“It made me angry to see kids who had everything … but they didn’t appreciate it,” the older daughter says. “But it was really challenging, especially learning a whole new language and studying in that language.”
The girls’ HSC results will arrive imminently, but any hopes of furthering their education at university have been dashed.
The eldest daughter says she put in a request, through the immigration department, to go to university. “But immigration said ‘no, you can’t go to university, it’s a personal choice’ [the request is outside the department’s remit]”.
You have no freedom. Your life is on hold. The more you think about it the more powerless you feel.
Elder Abdellatif daughter
The girls are in Villawood because their father, 44-year-old Egyptian national Sayed Abdellatif, is being held in indefinite detention on a historical Interpol red notice issued in his name, dating from a 1999 mass show trial of 107 men in Cairo. The trial has since been discredited as politically motivated and based on evidence obtained by torture.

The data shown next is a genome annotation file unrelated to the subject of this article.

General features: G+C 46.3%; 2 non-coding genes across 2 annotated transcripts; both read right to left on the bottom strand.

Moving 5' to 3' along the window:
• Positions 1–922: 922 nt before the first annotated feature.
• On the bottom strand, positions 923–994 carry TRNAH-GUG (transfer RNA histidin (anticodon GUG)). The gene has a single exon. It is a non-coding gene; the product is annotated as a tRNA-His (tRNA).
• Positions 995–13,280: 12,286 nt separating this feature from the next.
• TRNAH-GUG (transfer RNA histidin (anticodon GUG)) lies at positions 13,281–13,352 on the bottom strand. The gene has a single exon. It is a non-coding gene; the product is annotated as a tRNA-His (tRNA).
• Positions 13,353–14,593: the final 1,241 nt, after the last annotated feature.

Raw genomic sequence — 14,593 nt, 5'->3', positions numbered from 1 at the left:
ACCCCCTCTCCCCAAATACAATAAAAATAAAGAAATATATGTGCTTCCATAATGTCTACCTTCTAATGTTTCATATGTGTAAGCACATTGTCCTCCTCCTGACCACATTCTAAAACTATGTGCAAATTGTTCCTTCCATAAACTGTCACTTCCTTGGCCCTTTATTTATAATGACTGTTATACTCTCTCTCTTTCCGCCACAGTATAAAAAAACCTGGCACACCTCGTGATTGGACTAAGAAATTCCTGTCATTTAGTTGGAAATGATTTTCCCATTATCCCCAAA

A Guardian investigation in 2013 found the major convictions made against Abdellatif – in absentia – were erroneous, and that the allegations were never even made against him in court. That investigation led Interpol to take the extraordinary step of removing those charges from the red notice.
The remaining lesser offences, of membership in a terrorist group (Egyptian Islamic Jihad) and providing forged travel documents, were secured using evidence obtained by torture, court documents show. Abdellatif denies the allegations.
Abdellatif, his wife and six children, the youngest of whom is five, have been in immigration detention in Australia since 2012.